Modern science is muddier still: in a 2008 essay in Nature, even Asilomar organizer Paul Berg admitted that such a conference would be difficult to convene today (P. Berg Nature 455, 290–291; 2008). In 1975, he and his colleagues had yielded to concerns from within their tight-knit community. They could afford to pause their research, having reasonable certainty that the technology would not advance in the meantime.

This is a must read for anyone interested in research about living and complex systems. The 2 min video is a must see to grasp the notion of a Strange Attractor.
A Twisted Path to Equation-Free Prediction
Complex natural systems defy standard mathematical analysis, so one ecologist is throwing out the equations.
Sometimes ecological data just don’t make sense. The sockeye salmon that spawn in British Columbia’s Fraser River offer a prime example. Scientists have tracked the fishery there since 1948, through numerous upswings and downswings. At first, population numbers seemed inversely correlated with ocean temperatures: The northern Pacific Ocean surface warms and then cools again every few decades, and in the early years of tracking, fish numbers seemed to rise when sea surface temperature fell. To biologists this seemed reasonable, since salmon thrive in cold waters. Represented as an equation, the population-temperature relationship also gave fishery managers a basis for setting catch limits so the salmon population did not crash.

But in the mid-1970s something strange happened: Ocean temperatures and fish numbers went out of sync. The tight correlation that scientists thought they had found between the two variables now seemed illusory, and the salmon population appeared to fluctuate randomly.

Trying to manage a major fishery with such a primitive understanding of its biology seems like folly to George Sugihara, an ecologist at the Scripps Institution of Oceanography in San Diego. But he and his colleagues now think they have solved the mystery of the Fraser River salmon. Their crucial insight? Throw out the equations.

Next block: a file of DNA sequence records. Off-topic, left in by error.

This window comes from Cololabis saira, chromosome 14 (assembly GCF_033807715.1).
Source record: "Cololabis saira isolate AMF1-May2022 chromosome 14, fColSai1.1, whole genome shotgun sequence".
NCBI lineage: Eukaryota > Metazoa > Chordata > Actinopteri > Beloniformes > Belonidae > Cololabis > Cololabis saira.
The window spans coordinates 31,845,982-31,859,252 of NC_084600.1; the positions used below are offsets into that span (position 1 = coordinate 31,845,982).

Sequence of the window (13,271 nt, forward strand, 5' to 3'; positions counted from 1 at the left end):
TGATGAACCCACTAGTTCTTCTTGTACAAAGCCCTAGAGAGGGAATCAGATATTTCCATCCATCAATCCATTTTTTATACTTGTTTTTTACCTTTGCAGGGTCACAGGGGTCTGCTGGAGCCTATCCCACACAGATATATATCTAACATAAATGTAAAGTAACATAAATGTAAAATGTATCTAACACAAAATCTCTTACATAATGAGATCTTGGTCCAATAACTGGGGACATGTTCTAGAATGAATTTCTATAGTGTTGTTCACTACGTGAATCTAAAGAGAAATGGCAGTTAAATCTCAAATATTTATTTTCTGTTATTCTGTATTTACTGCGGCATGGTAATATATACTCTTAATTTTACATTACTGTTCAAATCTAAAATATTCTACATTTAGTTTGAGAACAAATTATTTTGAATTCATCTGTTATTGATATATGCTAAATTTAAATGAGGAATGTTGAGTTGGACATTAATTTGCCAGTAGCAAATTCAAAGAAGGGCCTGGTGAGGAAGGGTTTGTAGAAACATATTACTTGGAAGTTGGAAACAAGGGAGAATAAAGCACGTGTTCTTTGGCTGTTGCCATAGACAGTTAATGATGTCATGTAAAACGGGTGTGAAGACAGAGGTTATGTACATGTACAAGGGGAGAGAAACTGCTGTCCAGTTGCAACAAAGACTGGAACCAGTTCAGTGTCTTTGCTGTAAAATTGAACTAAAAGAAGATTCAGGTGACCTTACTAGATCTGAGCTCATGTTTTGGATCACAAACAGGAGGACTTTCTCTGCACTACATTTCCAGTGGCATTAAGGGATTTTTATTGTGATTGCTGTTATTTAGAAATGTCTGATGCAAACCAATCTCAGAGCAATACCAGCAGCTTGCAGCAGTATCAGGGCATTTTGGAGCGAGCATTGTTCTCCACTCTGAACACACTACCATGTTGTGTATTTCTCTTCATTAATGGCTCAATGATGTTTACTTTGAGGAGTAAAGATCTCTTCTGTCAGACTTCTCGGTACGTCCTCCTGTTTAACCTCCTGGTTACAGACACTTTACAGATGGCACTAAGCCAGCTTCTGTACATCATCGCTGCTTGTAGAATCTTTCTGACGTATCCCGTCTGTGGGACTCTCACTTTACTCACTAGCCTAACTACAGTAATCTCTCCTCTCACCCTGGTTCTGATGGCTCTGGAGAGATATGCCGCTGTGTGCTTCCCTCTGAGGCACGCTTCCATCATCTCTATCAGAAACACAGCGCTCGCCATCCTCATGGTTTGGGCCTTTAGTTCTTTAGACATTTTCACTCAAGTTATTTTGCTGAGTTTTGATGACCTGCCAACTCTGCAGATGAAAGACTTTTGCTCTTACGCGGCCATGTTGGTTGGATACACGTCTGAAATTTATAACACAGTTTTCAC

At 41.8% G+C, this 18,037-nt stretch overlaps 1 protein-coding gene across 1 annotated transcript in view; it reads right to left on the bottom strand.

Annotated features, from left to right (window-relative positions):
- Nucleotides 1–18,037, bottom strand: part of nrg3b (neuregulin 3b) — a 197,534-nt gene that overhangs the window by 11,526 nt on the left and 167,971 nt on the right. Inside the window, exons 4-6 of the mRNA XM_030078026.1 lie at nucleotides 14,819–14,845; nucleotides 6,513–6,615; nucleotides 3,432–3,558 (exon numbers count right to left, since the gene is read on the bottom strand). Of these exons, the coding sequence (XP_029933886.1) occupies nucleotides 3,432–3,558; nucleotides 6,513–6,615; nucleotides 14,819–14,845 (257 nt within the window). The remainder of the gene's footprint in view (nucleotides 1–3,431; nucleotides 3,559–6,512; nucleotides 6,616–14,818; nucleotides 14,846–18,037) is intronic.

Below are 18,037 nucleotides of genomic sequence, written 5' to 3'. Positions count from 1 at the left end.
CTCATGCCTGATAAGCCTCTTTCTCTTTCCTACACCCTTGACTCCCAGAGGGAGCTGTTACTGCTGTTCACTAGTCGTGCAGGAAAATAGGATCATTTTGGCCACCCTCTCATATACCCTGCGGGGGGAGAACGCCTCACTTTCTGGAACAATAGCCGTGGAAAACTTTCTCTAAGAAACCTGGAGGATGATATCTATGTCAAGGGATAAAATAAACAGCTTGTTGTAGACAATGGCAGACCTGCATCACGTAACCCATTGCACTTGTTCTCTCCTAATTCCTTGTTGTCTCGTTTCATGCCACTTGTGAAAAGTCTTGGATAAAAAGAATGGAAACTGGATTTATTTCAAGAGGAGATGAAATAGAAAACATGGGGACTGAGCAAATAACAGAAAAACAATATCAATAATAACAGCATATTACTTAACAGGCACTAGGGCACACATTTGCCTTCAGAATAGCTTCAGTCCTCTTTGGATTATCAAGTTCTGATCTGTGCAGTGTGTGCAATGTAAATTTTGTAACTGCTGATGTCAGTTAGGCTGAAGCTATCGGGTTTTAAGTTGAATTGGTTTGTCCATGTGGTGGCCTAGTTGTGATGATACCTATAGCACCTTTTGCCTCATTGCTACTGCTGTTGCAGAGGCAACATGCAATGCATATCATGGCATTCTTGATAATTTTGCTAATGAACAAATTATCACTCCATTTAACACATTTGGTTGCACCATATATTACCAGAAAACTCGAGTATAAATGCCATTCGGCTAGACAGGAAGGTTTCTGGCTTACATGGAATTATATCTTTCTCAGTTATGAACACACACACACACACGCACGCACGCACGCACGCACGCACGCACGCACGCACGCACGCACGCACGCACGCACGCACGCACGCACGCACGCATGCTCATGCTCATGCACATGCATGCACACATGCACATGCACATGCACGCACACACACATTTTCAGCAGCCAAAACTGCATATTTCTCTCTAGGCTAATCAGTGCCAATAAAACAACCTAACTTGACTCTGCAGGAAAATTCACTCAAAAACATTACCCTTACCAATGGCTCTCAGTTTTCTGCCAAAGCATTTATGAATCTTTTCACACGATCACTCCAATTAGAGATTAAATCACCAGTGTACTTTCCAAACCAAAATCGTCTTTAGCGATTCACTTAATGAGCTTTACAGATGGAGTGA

Sugihara’s team has developed an approach based on chaos theory that they call “empirical dynamic modeling,” which makes no assumptions about salmon biology and uses only raw data as input. In designing it, the scientists found that sea surface temperature can in fact help predict population fluctuations, even though the two are not correlated in a simple way. Empirical dynamic modeling, Sugihara said, can reveal hidden causal relationships that lurk in the complex systems that abound in nature.

Sugihara and his colleagues are now putting their insight to use. Earlier this year they reported in the Proceedings of the National Academy of Sciences (PNAS) that their method predicted the 2014 Fraser River salmon run more precisely than any other method. Sugihara’s technique predicted a run of between 4.5 million and 9.1 million fish, while the Pacific Salmon Commission’s models predicted anywhere from 6.9 million to 20 million fish — a forecast so broad as to be of little benefit to, for instance, a fisher wanting to know how many boats to deploy in the coming season. The final count was around 8.8 million.

Static equilibrium equations may be useful for building a bridge, he said, but it’s time to abandon the search for equilibrium in the complex, nonlinear systems that nature produces. Seductively simple correlations may appear for a period of time, he observed, but in a chaotic system such correlations do not provide true insight.